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Built 1922

Tonnage: 6,434 / 9,420 tons

Cargo 5,850 tons of general cargo, including silver and one aircraft (Gipsy Moth)

Route: London - Loch Ewe - Capetown - Beira 

Sunk 13 MAY 41 by U-105 on pos  00º 49’N  20º 15’W 

28 Dead 

47 Survivors

The Benvrackie, Capt. W. E. R. Eyton-Jones, left the Tyne for Cape Town and Beira in convoy on April 15th, 1941. The convoy dispersed in mid-Atlantic, the Benvrackie thereafter sailing alone. On the afternoon of May 9th, when some 200 miles S.W. of the Cape Verde Islands, the vessel picked up the lifeboat of the Lassell which had been torpedoed nine days previously. The boat contained 25 persons four of whom, including one woman, were passengers. Reports by wireless of the torpedoing of other vessels in the vicinity came in on the 9th and 10th and survivors of the Lassell were posted to increase the number of lookouts for submarines. Despite the utmost vigilance, however, the Benvrackie was torpedoed at about 6.30 on the morning of the 13th.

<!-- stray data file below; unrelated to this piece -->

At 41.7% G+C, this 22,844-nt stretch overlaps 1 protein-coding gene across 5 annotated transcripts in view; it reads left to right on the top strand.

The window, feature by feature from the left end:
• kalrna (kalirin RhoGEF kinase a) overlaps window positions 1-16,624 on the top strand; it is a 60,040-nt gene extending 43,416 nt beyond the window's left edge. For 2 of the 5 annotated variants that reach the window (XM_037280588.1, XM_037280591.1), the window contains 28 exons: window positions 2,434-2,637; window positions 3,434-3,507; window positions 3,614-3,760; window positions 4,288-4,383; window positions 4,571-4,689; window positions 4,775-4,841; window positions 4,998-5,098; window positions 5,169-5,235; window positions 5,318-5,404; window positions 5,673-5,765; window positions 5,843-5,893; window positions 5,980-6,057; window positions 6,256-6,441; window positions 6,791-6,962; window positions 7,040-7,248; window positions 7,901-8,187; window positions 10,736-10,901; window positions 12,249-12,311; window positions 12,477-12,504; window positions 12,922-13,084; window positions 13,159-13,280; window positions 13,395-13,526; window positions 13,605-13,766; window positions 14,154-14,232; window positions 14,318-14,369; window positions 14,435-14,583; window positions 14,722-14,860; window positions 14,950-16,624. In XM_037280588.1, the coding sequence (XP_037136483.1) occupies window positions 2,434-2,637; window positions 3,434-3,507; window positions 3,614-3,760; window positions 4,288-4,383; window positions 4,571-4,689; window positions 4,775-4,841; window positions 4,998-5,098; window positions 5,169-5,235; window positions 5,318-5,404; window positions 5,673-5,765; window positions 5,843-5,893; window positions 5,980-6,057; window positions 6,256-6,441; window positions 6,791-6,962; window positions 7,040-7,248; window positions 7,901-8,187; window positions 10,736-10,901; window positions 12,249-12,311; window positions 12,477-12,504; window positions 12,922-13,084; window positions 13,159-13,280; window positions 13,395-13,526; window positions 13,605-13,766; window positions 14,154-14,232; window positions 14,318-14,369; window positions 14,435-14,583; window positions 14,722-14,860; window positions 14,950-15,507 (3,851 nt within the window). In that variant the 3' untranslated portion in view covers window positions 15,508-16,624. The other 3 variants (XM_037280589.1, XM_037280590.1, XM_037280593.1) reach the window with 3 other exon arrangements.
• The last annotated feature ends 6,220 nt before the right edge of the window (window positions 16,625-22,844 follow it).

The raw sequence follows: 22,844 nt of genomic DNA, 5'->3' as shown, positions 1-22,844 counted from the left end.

There were two explosions and the vessel sank in just under three minutes. The number on board including the people from the Lassell was 85, of whom 58 managed to get away in the boats, or on pieces of wreckage. A roll-call in the boats established that 15 men of the Lasse Ws company and 12 from the Benvrackie were lost. The 58 survivors were crowded into one lifeboat which was much overloaded, nevertheless although 13 days at sea and sailing 520 miles no further casualties occurred. On the morning of May 26th the boat was picked up by the hospital ship Oxfordshire and the survivors brought into Freetown. One other man, a steward, was taken off a raft by a Blue Star liner. 

Dictionary of the Age of Steam



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